In the second interview session, conducted on August 30, 1991, Neuberger continues discussing her husband, Dick Neuberger, including his expulsion from Oregon State University and some of his early political beliefs. She also talks about their marriage, Dick Neuberger's early political career, and the development of the Oregon Democratic Party in the 1940s and 1950s. Neuberger then discusses her service in the Oregon House of Representatives from 1951 to 1955, including her campaign, her focus on civil rights and education, and her committee assignments. She also talks about the urban/rural divide in the Legislature and the state Legislature's relationship with the Oregon federal delegation.
In the third interview session, conducted on September 6, 1991, Neuberger continues discussing her service in the Oregon House of Representatives from 1951 to 1955. She talks about legislation she worked on, particularly regarding billboards, consumer protection, education, and tax deductions for child care expenses. She speaks about lobbyists, reactionary right-wing groups, and the timber industry.
In the fourth interview session, conducted on September 13, 1991, Neuberger continues discussing her service in the Oregon House of Representatives from 1951 to 1955. She continues talking about legislation she worked on, particularly regarding education. She talks about her re-election in 1953, her constituency, and her relationship with the press. She also talks about the salary she earned as a legislator, as well as the social life in Salem. She discusses Oregon state taxes, and the need for an annual legislative session. She then discusses Dick Neuberger's service in the Oregon Senate from 1949 to 1954 and talks about his campaign for the United States Senate in 1954.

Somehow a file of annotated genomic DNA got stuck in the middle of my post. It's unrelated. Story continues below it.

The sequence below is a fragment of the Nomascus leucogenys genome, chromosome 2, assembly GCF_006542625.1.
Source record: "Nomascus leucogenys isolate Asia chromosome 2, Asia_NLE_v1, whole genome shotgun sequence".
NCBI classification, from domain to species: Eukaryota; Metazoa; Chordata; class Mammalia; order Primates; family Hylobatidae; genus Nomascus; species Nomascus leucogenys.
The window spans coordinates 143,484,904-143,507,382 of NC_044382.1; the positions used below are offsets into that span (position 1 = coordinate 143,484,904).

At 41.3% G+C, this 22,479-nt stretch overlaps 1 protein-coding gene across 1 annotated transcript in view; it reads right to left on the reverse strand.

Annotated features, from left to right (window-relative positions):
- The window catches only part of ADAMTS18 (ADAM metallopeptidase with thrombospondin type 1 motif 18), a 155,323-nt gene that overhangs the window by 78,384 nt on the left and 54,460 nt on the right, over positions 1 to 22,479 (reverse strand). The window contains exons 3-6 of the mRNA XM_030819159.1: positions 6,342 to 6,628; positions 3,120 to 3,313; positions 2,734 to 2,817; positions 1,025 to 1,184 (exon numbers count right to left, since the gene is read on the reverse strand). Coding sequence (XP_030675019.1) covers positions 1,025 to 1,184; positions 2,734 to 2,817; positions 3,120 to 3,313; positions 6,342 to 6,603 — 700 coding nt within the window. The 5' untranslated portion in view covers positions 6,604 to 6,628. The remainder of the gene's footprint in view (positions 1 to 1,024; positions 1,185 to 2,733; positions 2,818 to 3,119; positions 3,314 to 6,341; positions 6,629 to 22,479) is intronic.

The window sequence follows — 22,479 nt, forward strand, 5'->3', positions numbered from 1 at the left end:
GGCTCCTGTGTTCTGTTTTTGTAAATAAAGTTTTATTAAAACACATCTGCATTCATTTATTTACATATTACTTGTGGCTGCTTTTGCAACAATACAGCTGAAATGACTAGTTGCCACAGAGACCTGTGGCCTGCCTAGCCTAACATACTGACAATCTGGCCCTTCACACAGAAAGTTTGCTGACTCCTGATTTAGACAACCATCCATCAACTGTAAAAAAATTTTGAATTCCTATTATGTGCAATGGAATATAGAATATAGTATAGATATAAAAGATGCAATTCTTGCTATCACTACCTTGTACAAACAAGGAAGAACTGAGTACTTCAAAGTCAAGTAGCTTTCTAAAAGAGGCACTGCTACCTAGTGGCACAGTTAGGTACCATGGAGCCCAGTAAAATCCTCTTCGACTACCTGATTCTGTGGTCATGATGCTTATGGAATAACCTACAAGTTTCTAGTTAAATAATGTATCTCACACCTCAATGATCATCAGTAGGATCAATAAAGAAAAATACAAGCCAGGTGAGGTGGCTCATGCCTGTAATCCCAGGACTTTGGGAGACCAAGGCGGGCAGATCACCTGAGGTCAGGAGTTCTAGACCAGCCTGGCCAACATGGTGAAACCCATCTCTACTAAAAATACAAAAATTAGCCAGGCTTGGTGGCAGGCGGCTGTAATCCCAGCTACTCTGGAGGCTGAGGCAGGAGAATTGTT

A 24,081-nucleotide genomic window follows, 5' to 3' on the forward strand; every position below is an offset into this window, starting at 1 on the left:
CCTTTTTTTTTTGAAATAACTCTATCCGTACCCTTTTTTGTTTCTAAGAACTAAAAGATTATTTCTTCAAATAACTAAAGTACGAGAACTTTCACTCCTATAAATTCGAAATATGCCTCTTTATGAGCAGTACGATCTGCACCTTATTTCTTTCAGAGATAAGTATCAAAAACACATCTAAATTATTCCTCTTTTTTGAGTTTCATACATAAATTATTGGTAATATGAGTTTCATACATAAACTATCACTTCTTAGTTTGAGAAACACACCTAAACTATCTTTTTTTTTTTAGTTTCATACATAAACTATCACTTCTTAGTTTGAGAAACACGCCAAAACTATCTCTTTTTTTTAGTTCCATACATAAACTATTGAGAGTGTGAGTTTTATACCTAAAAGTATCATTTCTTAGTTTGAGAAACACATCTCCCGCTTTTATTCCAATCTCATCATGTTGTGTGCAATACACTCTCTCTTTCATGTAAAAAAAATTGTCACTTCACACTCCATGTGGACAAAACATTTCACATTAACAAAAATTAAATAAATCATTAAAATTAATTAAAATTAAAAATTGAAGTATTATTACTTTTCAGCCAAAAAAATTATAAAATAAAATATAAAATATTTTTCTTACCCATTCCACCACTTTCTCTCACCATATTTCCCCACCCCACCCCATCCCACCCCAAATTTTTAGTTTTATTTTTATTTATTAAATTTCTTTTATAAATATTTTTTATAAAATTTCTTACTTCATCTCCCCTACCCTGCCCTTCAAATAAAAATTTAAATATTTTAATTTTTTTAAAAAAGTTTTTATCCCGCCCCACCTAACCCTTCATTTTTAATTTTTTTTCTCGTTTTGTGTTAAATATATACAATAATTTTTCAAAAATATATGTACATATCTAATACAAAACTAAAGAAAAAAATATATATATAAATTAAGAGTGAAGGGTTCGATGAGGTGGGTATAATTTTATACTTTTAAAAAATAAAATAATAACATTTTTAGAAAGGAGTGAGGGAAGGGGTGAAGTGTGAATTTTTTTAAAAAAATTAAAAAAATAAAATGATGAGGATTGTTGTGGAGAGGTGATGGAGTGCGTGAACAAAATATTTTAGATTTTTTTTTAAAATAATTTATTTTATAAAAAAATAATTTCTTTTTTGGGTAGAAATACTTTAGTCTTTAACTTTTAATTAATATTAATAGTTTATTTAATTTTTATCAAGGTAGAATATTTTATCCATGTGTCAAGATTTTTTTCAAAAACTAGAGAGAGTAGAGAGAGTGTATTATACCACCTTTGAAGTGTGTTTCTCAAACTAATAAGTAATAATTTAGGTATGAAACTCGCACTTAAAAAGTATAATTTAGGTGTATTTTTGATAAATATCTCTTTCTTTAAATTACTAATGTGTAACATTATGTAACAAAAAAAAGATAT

In the fifth interview session, conducted on November 29, 1991, Neuberger discusses moving to Washington, D.C., in 1955. She talks about helping Dick Neuberger set up his Senate office, and about his staff. She discusses Dick Neuberger's service in the U.S. Senate from 1955 to 1960. She discusses his committee assignments, legislation he worked on, and senators he worked with. She also talks about Dick Neuberger's relationship with Senator Wayne Morse. She speaks about her social life and other activities while in Washington, D.C. She then talks about Dick Neuberger's failing health and his death from cancer in 1960. She discusses running for her husband's Senate seat later that year and speaks at length about her campaign. She talks about her service in the U.S. Senate from 1960 to 1965. She discusses her committee assignments and senators she worked with.